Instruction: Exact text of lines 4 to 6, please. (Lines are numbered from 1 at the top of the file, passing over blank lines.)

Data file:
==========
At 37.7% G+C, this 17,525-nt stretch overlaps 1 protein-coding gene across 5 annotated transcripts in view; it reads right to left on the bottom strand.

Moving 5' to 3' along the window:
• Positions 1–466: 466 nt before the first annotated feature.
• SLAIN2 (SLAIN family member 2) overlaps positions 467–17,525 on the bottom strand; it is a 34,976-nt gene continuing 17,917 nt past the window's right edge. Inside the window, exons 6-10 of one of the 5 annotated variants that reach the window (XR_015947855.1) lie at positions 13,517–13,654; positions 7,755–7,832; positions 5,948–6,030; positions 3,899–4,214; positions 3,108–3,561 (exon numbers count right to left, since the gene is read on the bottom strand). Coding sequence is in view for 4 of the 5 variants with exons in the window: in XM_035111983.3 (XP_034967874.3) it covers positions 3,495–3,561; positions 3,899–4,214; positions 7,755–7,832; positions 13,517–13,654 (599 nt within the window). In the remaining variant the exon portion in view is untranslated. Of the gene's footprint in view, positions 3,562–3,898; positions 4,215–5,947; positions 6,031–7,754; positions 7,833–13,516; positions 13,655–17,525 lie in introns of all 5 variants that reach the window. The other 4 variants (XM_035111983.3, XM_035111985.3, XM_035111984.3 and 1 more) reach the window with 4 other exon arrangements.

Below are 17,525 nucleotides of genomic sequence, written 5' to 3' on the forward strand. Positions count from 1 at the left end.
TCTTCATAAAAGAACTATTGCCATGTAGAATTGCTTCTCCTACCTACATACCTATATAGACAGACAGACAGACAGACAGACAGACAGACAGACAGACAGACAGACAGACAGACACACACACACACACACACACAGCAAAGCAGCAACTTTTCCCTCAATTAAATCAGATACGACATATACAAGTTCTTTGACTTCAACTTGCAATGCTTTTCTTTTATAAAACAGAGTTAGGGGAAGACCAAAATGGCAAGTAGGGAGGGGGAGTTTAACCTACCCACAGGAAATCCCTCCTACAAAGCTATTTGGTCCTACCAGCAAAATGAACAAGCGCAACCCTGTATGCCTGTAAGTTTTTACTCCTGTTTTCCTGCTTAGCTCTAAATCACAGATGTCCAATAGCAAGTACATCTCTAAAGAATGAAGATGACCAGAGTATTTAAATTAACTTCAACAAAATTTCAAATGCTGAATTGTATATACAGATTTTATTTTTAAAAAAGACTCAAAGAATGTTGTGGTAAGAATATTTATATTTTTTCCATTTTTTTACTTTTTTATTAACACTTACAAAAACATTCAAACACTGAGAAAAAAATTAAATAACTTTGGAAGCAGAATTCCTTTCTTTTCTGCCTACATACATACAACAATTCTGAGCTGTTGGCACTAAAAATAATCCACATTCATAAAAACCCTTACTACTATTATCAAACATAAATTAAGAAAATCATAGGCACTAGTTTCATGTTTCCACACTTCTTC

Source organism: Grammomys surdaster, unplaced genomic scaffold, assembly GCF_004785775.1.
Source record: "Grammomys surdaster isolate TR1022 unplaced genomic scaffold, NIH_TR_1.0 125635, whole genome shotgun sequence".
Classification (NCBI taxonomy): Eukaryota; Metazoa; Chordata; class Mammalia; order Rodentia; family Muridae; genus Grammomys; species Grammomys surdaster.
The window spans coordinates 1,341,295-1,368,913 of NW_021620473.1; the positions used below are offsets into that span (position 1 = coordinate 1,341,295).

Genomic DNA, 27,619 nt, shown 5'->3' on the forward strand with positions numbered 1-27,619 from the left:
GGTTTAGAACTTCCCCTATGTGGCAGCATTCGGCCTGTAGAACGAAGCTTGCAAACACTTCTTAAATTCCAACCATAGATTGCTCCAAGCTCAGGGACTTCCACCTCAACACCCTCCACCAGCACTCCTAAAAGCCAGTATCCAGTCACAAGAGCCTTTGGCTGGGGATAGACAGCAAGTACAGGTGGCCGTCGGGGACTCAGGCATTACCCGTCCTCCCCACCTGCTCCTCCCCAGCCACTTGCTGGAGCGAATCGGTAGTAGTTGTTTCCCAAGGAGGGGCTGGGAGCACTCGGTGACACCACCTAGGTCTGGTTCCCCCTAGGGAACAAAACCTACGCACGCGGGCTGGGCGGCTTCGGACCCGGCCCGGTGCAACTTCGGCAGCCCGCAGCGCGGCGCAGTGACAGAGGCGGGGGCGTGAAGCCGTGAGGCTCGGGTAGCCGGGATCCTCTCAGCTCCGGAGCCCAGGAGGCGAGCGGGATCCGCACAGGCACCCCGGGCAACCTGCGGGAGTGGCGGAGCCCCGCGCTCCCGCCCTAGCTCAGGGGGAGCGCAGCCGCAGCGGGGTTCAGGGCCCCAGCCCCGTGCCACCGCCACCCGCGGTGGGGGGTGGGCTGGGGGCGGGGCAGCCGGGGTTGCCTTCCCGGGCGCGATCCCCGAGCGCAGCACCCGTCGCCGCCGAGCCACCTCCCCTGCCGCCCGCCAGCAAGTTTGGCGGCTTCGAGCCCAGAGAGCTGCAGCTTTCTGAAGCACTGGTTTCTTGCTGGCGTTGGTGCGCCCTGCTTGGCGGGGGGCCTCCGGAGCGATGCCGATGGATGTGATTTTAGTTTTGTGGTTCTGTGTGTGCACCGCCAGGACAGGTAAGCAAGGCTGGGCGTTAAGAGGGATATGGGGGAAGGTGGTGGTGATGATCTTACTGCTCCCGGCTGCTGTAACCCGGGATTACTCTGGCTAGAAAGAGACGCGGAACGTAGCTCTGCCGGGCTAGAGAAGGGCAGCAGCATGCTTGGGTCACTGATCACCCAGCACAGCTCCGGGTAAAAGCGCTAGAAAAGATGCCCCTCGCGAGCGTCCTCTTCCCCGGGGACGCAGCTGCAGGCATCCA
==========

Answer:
• SLAIN2 (SLAIN family member 2) overlaps positions 467–17,525 on the bottom strand; it is a 34,976-nt gene continuing 17,917 nt past the window's right edge. Inside the window, exons 6-10 of one of the 5 annotated variants that reach the window (XR_015947855.1) lie at positions 13,517–13,654; positions 7,755–7,832; positions 5,948–6,030; positions 3,899–4,214; positions 3,108–3,561 (exon numbers count right to left, since the gene is read on the bottom strand). Coding sequence is in view for 4 of the 5 variants with exons in the window: in XM_035111983.3 (XP_034967874.3) it covers positions 3,495–3,561; positions 3,899–4,214; positions 7,755–7,832; positions 13,517–13,654 (599 nt within the window). In the remaining variant the exon portion in view is untranslated. Of the gene's footprint in view, positions 3,562–3,898; positions 4,215–5,947; positions 6,031–7,754; positions 7,833–13,516; positions 13,655–17,525 lie in introns of all 5 variants that reach the window. The other 4 variants (XM_035111983.3, XM_035111985.3, XM_035111984.3 and 1 more) reach the window with 4 other exon arrangements.

Below are 17,525 nucleotides of genomic sequence, written 5' to 3' on the forward strand. Positions count from 1 at the left end.
TCTTCATAAAAGAACTATTGCCATGTAGAATTGCTTCTCCTACCTACATACCTATATAGACAGACAGACAGACAGACAGACAGACAGACAGACAGACAGACAGACAGACAGACACACACACACACACACACACAGCAAAGCAGCAACTTTTCCCTCAATTAAATCAGATACGACATATACAAGTTCTTTGACTTCAACTTGCAATGCTTTTCTTTTATAAAACAGAGTTAGGGGAAGACCAAAATGGCAAGTAGGGAGGGGGAGTTTAACCTACCCACAGGAAATCCCTCCTACAAAGCTATTTGGTCCTACCAGCAAAATGAACAAGCGCAACCCTGTATGCCTGTAAGTTTTTACTCCTGTTTTCCTGCTTAGCTCTAAATCACAGATGTCCAATAGCAAGTACATCTCTAAAGAATGAAGATGACCAGAGTATTTAAATTAACTTCAACAAAATTTCAAATGCTGAATTGTATATACAGATTTTATTTTTAAAAAAGACTCAAAGAATGTTGTGGTAAGAATATTTATATTTTTTCCATTTTTTTACTTTTTTATTAACACTTACAAAAACATTCAAACACTGAGAAAAAAATTAAATAACTTTGGAAGCAGAATTCCTTTCTTTTCTGCCTACATACATACAACAATTCTGAGCTGTTGGCACTAAAAATAATCCACATTCATAAAAACCCTTACTACTATTATCAAACATAAATTAAGAAAATCATAGGCACTAGTTTCATGTTTCCACACTTCTTC